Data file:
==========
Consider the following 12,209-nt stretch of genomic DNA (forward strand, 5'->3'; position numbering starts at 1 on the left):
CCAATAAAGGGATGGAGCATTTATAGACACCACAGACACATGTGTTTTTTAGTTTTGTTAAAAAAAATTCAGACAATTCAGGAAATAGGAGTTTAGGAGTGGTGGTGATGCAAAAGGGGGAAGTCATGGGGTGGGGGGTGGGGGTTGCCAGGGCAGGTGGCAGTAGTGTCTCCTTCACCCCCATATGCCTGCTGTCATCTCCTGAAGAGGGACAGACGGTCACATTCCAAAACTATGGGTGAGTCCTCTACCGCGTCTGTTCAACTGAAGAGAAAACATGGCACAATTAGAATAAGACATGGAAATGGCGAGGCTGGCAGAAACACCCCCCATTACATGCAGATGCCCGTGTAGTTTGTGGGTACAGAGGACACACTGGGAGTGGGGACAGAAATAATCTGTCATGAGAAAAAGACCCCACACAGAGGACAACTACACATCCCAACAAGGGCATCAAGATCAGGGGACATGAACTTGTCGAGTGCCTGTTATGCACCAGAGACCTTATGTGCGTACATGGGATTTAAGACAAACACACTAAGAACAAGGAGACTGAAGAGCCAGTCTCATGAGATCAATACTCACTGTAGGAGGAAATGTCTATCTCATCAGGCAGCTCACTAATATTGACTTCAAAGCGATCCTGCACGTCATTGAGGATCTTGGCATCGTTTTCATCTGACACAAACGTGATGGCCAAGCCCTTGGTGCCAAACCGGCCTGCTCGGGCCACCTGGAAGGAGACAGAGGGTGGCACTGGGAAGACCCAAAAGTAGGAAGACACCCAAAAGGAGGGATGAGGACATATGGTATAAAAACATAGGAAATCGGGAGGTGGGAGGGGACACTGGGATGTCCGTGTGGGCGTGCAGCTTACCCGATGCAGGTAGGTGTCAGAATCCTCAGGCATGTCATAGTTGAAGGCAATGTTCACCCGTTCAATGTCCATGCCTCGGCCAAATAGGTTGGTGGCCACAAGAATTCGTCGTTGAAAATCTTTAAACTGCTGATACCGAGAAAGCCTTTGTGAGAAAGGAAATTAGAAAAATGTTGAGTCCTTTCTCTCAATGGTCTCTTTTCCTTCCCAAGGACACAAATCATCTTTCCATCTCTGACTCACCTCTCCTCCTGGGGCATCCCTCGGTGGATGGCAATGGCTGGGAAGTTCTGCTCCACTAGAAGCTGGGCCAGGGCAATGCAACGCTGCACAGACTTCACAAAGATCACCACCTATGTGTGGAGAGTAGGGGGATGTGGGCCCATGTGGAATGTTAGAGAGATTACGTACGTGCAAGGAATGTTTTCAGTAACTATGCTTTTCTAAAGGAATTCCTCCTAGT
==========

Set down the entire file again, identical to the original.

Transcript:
Consider the following 12,209-nt stretch of genomic DNA (forward strand, 5'->3'; position numbering starts at 1 on the left):
CCAATAAAGGGATGGAGCATTTATAGACACCACAGACACATGTGTTTTTTAGTTTTGTTAAAAAAAATTCAGACAATTCAGGAAATAGGAGTTTAGGAGTGGTGGTGATGCAAAAGGGGGAAGTCATGGGGTGGGGGGTGGGGGTTGCCAGGGCAGGTGGCAGTAGTGTCTCCTTCACCCCCATATGCCTGCTGTCATCTCCTGAAGAGGGACAGACGGTCACATTCCAAAACTATGGGTGAGTCCTCTACCGCGTCTGTTCAACTGAAGAGAAAACATGGCACAATTAGAATAAGACATGGAAATGGCGAGGCTGGCAGAAACACCCCCCATTACATGCAGATGCCCGTGTAGTTTGTGGGTACAGAGGACACACTGGGAGTGGGGACAGAAATAATCTGTCATGAGAAAAAGACCCCACACAGAGGACAACTACACATCCCAACAAGGGCATCAAGATCAGGGGACATGAACTTGTCGAGTGCCTGTTATGCACCAGAGACCTTATGTGCGTACATGGGATTTAAGACAAACACACTAAGAACAAGGAGACTGAAGAGCCAGTCTCATGAGATCAATACTCACTGTAGGAGGAAATGTCTATCTCATCAGGCAGCTCACTAATATTGACTTCAAAGCGATCCTGCACGTCATTGAGGATCTTGGCATCGTTTTCATCTGACACAAACGTGATGGCCAAGCCCTTGGTGCCAAACCGGCCTGCTCGGGCCACCTGGAAGGAGACAGAGGGTGGCACTGGGAAGACCCAAAAGTAGGAAGACACCCAAAAGGAGGGATGAGGACATATGGTATAAAAACATAGGAAATCGGGAGGTGGGAGGGGACACTGGGATGTCCGTGTGGGCGTGCAGCTTACCCGATGCAGGTAGGTGTCAGAATCCTCAGGCATGTCATAGTTGAAGGCAATGTTCACCCGTTCAATGTCCATGCCTCGGCCAAATAGGTTGGTGGCCACAAGAATTCGTCGTTGAAAATCTTTAAACTGCTGATACCGAGAAAGCCTTTGTGAGAAAGGAAATTAGAAAAATGTTGAGTCCTTTCTCTCAATGGTCTCTTTTCCTTCCCAAGGACACAAATCATCTTTCCATCTCTGACTCACCTCTCCTCCTGGGGCATCCCTCGGTGGATGGCAATGGCTGGGAAGTTCTGCTCCACTAGAAGCTGGGCCAGGGCAATGCAACGCTGCACAGACTTCACAAAGATCACCACCTATGTGTGGAGAGTAGGGGGATGTGGGCCCATGTGGAATGTTAGAGAGATTACGTACGTGCAAGGAATGTTTTCAGTAACTATGCTTTTCTAAAGGAATTCCTCCTAGT